Looking Ahead To 2017

While it is tempting to try to predict and pontificate, I think it’s high time I stopped doing that. As entertaining as it is, predicting the future, even broadly, is something I’m beginning to see as a pointless exercise. Looking back is useful, and I want to do some of that here. But I’m more interesting in starting to talk about what’s next for me in 2017.

A Year of ‘Meh’

While the year was far too “exciting” politically, and the loss of so many artistic luminaries in one year still stings, from a technological point of view, the watchword for me was “meh”. Seriously, “meh”. It held one ironic twist (at least in my mind), but otherwise, it wasn’t a very interesting year.

Artificial Intelligence and AI got overused (and I don’t expect that to change this year). Any algorithm or solution that was slightly more complex than Bubble Sort suddenly became “AI”. Most of the so-called “artificial intelligence” is only “artificial”, and not terribly “intelligent”, and that is sad. That the media pounced all over it like it’s the invention of the silicon chip is worse. Breathless proclamations about AI taking over everything, and handwringing about the loss of jobs to AI (which, so far, have amounted to zero, basically) were facile at best, and annoying at worst. Real AI is probably coming, but we’re not even in the “organic molecules in primordial soup” stage of that just yet. I don’t think I see Skynet looming in our future, ready to take on humanity. Artoo, Threepio, Data and Bender will remain the stuff of fiction for a while yet.

Samsung made a phone that explodes (sort-of, mainly it just catches fire). Google was still largely dependent on ad revenue, and Alphabet depended almost entirely on Google. Google’s attempt to tighten their hold on Android continued. More and more music and other content was streamed, rather than out-right downloaded. More cords were cut. More
“PC stuff” shifted to smartphones, and away from traditional PC’s and tablets.

Apple wandered the landscape, treating us to so-called “courageous” acts (of sheer lunacy, in my mind) and half-baked products. We got an expensive notebook that isn’t miles ahead of the one it replaces (and is a step backward in some ways). We didn’t see anything on desktops, and all we got on the Apple Watch were platitudes instead of hard numbers. Their presentations said it all: long, tedious affairs with no focus and no real message. Everyone was on stage, and no one is in charge.

In something of an act of irony, Microsoft is now heralded by many as “most innovative”. The same company that was once considered stodgy, out of touch and living in another era. This is a company that showed us a dead-sexy all-in-one desktop that can turn into a big tablet. They continue to evolve Windows on Raspberry Pi. They put Dev Studio on the Mac and Linux. They put SQL Server on Linux. They are starting to break free from the legacy of Steve Ballmer and his “we’re a Windows company” mantra, moving toward a “Microsoft on everything” philosophy. Good for them.

A New Era For Me

Enough about the past. What about the future? I am taking a new step in a new direction in my career. This is the year I try my hand at game design and game development. I’ve always been fascinated with simulations, going back to my days as a university student. I used simulation tools of my own design for things like load testing back at EFA. Games are, in many ways, another type of “simulation”, and so far it’s been a lot of fun.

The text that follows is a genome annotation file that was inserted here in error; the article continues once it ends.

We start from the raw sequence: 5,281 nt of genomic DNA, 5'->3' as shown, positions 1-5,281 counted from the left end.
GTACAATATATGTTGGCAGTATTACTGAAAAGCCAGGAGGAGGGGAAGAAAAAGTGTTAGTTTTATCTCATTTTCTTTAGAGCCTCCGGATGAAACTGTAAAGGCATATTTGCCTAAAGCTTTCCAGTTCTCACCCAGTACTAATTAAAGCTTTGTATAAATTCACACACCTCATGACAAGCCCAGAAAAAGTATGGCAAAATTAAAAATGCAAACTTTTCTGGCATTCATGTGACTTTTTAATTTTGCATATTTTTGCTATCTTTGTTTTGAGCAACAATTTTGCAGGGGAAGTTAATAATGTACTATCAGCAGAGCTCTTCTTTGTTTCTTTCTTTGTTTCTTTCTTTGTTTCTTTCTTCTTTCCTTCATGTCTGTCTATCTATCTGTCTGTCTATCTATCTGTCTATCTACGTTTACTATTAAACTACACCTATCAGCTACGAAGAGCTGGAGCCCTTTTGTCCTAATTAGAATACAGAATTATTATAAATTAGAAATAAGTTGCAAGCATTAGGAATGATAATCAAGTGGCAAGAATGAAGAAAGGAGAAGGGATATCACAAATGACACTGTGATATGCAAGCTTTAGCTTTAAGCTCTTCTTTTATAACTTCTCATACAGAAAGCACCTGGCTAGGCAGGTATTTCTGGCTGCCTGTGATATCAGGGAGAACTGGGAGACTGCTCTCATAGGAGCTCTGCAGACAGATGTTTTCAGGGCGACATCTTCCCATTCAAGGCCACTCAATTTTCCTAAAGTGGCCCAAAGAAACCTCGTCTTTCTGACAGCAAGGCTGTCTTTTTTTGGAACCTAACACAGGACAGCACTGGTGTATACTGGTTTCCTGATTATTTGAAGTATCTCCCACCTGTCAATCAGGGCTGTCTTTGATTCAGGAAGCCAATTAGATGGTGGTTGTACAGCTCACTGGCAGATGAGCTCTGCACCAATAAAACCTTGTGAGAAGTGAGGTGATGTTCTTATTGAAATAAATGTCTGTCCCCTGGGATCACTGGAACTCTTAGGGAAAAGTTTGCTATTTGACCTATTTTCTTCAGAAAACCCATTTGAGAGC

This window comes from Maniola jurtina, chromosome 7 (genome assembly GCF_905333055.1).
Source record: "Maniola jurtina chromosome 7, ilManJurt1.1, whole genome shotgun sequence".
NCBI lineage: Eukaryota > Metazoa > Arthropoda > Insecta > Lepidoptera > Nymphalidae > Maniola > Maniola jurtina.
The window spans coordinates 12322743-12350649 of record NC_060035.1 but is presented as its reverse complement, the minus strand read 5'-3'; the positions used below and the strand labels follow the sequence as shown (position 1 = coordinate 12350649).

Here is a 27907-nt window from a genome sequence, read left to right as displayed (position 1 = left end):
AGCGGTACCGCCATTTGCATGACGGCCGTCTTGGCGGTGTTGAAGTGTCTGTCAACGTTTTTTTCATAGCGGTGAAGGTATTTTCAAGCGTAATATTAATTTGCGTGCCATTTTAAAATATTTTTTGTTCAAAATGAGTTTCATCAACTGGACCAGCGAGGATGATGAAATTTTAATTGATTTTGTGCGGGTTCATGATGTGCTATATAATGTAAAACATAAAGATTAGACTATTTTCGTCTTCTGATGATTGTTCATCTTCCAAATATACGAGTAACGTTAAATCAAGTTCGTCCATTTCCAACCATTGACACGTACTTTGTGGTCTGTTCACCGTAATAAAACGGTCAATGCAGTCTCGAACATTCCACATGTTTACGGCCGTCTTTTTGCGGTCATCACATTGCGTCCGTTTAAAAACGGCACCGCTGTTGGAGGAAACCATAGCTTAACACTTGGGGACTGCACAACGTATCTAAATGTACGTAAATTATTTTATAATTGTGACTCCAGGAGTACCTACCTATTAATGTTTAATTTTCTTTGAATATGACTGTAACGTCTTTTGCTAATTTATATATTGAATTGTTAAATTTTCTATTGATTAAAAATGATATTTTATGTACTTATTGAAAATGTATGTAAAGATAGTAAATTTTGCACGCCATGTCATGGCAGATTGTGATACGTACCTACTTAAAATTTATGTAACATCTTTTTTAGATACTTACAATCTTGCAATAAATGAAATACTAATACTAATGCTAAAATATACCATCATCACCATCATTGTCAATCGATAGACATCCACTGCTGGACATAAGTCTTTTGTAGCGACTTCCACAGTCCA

I’ve spent the past few months learning about, and working with, SpriteKit. While I played around with it on the new AppleTV, most of my time has focused on iOS. I now have the core of a game that is playable (although with a long way to go), and I’ve had others play test it to get opinions and feedback. So far, it’s been encouraging.

The new venture has yet to be named (but we’re close). I’m working with Jonathan Kohl, who is a smart person and who brings a different perspective on what we’re trying to accomplish. We still have much to do, but our goal is to having something on the iTunes App Store in the first quarter of this year. Of course, reality may intrude, and that date depends somewhat on how much we think this thing will cost. But we’ve set a target for now, and are working toward it.

Over the next few months, I’ll be revealing more about the company and the game. For now, though, what I will say is that it is a “retro-but-modern” game, inspired by video games from the late 1970’s and early 1980’s. While iOS is the initial focus, we will likely add other Apple platforms over time (mainly the Watch and AppleTV, possibly the Mac). Anything beyond those is too far off to speculate on.

This has been a lot of fun. I’m not just writing code, I’m getting to work on graphics and visual design. I’ve had a chance to compose some temporary soundtracks and ambient music (until we find a real composer to help out) in GarageBand. I’ve learned a lot about game design, and I’ll be sharing more about that experience over the course of the year.

Next Year Will Be Interesting

Say what you will about whether next year is going to be good or bad for the world, if nothing else, it will be interesting. I’m going to try to focus on the stuff I’m doing, and continue to make sure it is fun and exciting. Sure, I expect that 2017 will simply be a continuation of some of the less savoury things that occurred in 2016. It won’t be roses and sunshine. The only certainty will be uncertainty.

But those are events largely out of my control. I’m going to try to control and manage what I can, enjoy what I’m doing, and endure what I have to outside of all that. Even if things may be murky in this world, I know that the sun will rise in the morning. This, too, shall pass. And in the mean time, I get to figure out how to fly spaceships and blow stuff up.

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